“Jessie” knows Baseball and is doing beginning handling in the water by learning the “Seeking Water” drill. It’s time to go back to land to learn advanced handling. In order to start we must go back to more forcing. We will teach her to be forced to a pile. Place 18 bumpers about 25 feet in front of you in the open. Line her up and give her the “Back” command. She should have no problem with this. Now over the course of the next 17 retrieves nick her about 5 times. Make sure she is running to the pile and when she is part way there, nick her while repeating the “Back” command.
Some trainers will have the dog retrieve about 6 bumpers and call it good. No, you truly have not forced the dog. This drill should be repeated over the course of a number of days. Why do we force a dog to do something he naturally does? The reason is when he is under pressure later in his training, he will not quit. He knows he has to go. Let’s define some terms. The first is Direct Pressure. You are putting pressure on the dog directly to get him to accomplish a task. Pinching his ear is a form of direct pressure. What is Indirect Pressure? Indirect Pressure is when you apply pressure to get him to do one thing while you are actually getting to do something else. What is an example of Indirect Pressure? Let’s take the example of a dog barking his head off in his crate while he is watching other dogs retrieve a flyer. Indirect Pressure occurs when you take the dog out of his crate and put him on a mat about 25 feet from the line. You give the command “Kennel” or whatever command you choose and make him lie down on the mat. He must not leave the mat. Shoot a flyer. He will be concentrating on the flyer and the Indirect Pressure of staying on the mat. You have given him a job to do. The barking will cease. You have applied pressure to obey one command while you are really getting him to do something else.
Now that he has been forced to a pile on land, let’s go to water forcing. Select a wide channel and place 10 bumpers at the end. Make the pile visible to him. Send him on the Sight Blind he knows so well. He also has completed the “Seeking Water Drill” so he will stay in the water both going and coming.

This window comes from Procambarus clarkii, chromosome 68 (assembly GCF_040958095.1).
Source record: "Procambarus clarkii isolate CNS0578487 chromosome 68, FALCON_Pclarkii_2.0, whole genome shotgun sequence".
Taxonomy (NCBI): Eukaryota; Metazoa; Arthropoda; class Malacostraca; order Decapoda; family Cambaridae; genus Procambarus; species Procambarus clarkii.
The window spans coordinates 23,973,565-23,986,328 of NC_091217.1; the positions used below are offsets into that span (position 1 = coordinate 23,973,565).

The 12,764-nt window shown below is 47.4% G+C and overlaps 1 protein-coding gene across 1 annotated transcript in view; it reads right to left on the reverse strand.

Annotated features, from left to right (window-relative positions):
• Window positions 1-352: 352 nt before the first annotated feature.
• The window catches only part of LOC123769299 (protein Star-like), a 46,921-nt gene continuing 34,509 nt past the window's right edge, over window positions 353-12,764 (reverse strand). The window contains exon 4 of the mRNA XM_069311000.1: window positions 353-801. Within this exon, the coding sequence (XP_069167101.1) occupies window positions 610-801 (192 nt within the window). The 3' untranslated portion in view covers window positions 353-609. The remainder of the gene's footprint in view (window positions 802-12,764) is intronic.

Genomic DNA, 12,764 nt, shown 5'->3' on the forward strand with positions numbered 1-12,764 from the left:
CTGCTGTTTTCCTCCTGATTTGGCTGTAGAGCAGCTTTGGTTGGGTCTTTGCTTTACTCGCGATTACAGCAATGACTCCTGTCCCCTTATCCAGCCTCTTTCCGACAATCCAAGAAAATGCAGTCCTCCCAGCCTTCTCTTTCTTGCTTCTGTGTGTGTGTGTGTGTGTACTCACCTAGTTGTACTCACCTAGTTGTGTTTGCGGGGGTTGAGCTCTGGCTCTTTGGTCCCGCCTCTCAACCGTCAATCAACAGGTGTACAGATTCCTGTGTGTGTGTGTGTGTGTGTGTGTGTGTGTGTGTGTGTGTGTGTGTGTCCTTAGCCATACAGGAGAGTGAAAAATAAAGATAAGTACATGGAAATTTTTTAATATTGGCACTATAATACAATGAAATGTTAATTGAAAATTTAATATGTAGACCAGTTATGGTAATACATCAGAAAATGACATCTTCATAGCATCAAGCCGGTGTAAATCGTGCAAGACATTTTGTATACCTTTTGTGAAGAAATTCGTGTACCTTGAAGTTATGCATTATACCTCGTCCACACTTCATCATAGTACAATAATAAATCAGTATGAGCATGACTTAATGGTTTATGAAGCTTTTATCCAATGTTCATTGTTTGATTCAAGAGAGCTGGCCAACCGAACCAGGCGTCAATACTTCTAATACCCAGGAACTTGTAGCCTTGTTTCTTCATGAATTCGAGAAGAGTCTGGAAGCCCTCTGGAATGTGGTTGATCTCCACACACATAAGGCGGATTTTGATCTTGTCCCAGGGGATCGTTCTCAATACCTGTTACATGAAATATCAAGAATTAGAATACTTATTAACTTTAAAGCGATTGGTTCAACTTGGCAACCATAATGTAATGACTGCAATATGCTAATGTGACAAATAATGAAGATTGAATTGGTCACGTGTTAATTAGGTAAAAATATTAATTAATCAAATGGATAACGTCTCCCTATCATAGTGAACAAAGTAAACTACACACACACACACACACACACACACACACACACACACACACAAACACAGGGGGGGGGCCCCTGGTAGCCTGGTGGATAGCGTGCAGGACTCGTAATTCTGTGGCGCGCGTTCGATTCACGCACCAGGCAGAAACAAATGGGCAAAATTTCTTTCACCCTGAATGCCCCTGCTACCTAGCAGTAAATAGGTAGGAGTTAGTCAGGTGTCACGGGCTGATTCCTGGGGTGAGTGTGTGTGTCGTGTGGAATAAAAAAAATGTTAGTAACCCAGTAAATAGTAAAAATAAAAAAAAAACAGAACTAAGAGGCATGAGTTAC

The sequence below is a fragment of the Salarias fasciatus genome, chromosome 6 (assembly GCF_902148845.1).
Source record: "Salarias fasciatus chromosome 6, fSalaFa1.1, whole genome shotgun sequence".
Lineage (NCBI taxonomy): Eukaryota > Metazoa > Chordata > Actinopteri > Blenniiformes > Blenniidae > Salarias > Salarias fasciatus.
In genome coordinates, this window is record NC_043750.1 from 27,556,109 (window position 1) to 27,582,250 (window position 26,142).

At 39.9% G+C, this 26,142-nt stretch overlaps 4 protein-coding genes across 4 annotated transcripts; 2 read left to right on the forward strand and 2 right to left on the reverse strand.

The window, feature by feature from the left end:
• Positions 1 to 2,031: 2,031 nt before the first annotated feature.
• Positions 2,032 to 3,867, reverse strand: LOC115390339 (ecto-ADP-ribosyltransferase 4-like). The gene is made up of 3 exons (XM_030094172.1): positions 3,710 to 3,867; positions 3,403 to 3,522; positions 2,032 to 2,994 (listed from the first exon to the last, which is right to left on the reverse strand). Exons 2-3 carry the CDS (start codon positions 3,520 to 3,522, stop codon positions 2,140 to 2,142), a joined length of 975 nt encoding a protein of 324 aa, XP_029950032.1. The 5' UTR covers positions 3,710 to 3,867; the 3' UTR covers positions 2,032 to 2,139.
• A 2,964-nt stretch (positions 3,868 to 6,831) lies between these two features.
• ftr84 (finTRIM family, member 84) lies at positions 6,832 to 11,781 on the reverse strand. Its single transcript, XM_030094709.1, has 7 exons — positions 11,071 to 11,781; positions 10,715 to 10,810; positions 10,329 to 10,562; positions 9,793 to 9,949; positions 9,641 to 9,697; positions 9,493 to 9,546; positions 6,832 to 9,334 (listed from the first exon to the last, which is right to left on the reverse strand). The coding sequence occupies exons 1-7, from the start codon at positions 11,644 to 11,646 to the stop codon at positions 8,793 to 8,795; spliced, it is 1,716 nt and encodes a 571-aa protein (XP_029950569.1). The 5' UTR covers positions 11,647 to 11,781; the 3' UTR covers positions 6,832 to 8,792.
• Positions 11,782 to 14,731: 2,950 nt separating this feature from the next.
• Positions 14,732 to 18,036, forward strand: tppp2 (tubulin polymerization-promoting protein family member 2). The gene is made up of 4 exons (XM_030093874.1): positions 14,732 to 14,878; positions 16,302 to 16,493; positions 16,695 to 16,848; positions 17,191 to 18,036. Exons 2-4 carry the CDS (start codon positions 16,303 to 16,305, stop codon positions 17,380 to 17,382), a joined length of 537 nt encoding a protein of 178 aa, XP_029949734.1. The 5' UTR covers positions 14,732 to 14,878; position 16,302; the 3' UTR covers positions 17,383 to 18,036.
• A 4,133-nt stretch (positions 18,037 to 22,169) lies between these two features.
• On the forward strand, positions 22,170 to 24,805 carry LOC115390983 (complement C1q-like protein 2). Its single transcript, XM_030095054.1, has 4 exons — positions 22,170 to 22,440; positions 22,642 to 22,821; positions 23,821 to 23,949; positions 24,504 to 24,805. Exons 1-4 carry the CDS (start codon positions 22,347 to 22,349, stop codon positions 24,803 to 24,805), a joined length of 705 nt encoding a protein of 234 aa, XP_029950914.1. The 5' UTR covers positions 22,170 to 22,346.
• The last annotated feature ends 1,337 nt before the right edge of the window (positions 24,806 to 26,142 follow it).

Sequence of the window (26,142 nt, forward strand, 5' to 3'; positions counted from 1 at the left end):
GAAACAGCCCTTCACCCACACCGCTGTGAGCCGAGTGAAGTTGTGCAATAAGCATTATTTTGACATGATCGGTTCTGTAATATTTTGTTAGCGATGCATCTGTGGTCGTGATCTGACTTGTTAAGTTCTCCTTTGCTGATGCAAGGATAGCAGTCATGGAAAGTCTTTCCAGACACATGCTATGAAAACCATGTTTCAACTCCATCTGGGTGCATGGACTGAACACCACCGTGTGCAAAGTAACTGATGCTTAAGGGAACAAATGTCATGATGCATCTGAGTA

Try and make the dog go down the middle of the channel going out and coming back. Do not seek perfection at this stage. Remember what Rex would say. “If you seek momentum you will achieve perfection. If you seek perfection you will lose momentum”. The dog will probably do OK for the first 4 or 5 retrieves. When he starts to get tired and seeks the shore this is when true forcing occurs. He must not get out of the water and must go down and back at least 10 times.
Now let’s go back to land and teach another command. The “Sit” command when the dog is being sent to the force pile. When the dog is really digging in and driving for the pile, it is time to use the long line that she has been dragging. This is the same line we used to teach her to come in. Make sure the material in your long line will not cut your hands. I always use gloves for our next step. I find it helpful to review the “Sit on a Whistle” command by first walking with your dog at heel and making them sit while blowing the whistle. Then blow the whistle when the dog is some distance from you. We are demanding a quick Sit on whistle at any distance.
Send your dog to the pile, let him get part way there, blow the “Sit” whistle and pull him to a stop using the long line. Now give him a “Back” to the pile. Send him again. This time let him go all the way and pick up a bumper. There are 18 bumpers out there. Alternate not only blowing the whistle, but vary the spot where you make him sit. As a rule let him get the bumper 12 out of 18 times without giving the “Whistle Sit”. Again this is a Gotta Do command. They must “Sit” instantly on land perfectly before you can advance to water.
John Schulte DVM